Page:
'Support Your Child': Mom's Memoir Weaves Transgender Son's Story With Her Own Childhood

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"Mama I have long known, is not just a title, but a promise." Jacob on the eve of his 5th birthday. (Courtesy of Mimi Lemay and Houghton Mifflin Harcourt)
"Mama I have long known, is not just a title, but a promise." Jacob on the eve of his 5th birthday. (Courtesy of Mimi Lemay and Houghton Mifflin Harcourt)

When nine-year-old Jacob Lemay stood up to address Democratic presidential hopeful Elizabeth Warren at CNN's LGBTQ Town Hall last month, attendees were struck by his confidence.

But a new memoir, "What We Will Become: A Mother, a Son, and a Journey of Transformation," by his mother Mimi Lemay explains her transgender son wasn't always that way.

To recount her family’s journey, Lemay uses the pseudonym Em to refer to Jacob during the time before he picked his new name. He also gave his mother permission to use the pronoun she to refer to him until the moment he transitions.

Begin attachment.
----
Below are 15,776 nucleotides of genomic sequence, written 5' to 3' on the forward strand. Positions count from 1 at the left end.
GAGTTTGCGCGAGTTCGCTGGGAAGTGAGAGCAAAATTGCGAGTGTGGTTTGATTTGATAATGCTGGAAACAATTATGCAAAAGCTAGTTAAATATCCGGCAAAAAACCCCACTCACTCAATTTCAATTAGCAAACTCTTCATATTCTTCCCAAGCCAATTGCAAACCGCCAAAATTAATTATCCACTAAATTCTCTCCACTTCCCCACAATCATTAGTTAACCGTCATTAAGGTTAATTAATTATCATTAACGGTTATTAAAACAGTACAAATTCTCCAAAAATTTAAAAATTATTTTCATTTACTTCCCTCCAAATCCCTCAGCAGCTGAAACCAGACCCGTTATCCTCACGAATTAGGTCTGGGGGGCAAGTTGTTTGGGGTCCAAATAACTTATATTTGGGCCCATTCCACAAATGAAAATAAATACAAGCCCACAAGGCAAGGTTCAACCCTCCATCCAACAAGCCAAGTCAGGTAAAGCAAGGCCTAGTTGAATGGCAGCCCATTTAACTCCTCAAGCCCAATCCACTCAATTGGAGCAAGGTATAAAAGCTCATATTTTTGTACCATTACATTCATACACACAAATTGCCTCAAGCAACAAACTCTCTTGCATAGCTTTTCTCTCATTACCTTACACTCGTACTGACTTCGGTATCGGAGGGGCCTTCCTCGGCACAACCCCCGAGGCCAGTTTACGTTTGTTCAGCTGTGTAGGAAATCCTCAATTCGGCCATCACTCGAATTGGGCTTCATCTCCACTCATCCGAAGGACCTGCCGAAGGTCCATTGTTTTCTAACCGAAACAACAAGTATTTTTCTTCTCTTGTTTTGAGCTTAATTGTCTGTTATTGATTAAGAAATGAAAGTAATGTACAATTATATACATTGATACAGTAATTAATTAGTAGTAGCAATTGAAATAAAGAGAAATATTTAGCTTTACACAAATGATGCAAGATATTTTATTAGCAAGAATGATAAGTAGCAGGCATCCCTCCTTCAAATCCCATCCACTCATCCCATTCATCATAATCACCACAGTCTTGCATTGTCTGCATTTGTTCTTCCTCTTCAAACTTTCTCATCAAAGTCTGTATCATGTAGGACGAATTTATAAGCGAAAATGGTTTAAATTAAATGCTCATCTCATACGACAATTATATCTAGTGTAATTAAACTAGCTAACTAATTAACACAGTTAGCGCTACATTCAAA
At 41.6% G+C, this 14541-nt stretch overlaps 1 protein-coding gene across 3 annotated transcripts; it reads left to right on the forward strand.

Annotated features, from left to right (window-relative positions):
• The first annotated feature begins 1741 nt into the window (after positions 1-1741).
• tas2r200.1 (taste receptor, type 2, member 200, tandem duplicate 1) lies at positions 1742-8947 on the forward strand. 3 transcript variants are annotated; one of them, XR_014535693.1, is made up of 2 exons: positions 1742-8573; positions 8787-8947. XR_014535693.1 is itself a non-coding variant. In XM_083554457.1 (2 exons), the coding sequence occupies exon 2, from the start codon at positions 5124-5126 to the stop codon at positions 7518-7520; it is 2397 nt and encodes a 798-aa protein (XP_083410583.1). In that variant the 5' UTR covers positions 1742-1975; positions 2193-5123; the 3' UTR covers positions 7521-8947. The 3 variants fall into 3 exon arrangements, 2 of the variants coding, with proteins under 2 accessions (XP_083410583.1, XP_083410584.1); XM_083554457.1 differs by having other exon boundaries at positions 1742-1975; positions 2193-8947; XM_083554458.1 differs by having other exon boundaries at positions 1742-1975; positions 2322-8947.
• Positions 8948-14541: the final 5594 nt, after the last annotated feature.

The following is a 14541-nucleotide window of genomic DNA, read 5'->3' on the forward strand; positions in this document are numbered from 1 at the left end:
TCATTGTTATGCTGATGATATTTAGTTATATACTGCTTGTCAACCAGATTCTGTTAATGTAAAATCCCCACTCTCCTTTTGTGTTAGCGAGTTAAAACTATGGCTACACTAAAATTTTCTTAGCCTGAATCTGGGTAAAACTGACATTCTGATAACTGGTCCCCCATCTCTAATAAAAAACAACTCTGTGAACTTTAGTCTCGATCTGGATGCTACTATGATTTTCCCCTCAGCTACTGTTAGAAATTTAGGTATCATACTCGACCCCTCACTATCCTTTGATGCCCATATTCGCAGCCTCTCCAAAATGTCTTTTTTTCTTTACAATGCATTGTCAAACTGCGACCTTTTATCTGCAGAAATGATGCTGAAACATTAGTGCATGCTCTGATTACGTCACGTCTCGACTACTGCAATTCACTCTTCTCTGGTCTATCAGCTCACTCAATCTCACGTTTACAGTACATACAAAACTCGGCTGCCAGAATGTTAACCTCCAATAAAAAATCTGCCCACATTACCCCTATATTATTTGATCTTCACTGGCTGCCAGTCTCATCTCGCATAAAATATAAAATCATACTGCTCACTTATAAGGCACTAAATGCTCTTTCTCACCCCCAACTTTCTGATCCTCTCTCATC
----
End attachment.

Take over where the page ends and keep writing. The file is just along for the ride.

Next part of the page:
By age three, the child Lemay thought was her middle daughter was showing signs of depression and declaring, "I am a boy.” For the next year, the child's symptoms of depression and anxiety deepened as his parents' fears intensified.

“I think Em had lost her courage in some sense — like she had gotten signals from us and from people in school that she was expected to be a girl,” Lemay says of her son before he transitioned. “She was giving up. She was closing down.”

Just before his fifth birthday, he chose the name Jacob and hasn't looked back.

Lemay's poignant new memoir tells that story and weaves into it the parallel struggle that she experienced as a child in an ultra-Orthodox Jewish community where she too felt unable to fulfill her own aspirations. While Jacob was struggling to claim the boy he knew he was, she was plunged into memories of trying to be the girl she knew she could be — a girl suppressed by the ultra-Orthodox faith that taught her a woman was not as important as her husband.

Jacob, age 5, on the day he started pre-kindergarten with his affirmed identity. (Courtesy of Mimi Lemay and Houghton Mifflin Harcourt)
Jacob, age 5, on the day he started pre-kindergarten with his affirmed identity. (Courtesy of Mimi Lemay and Houghton Mifflin Harcourt)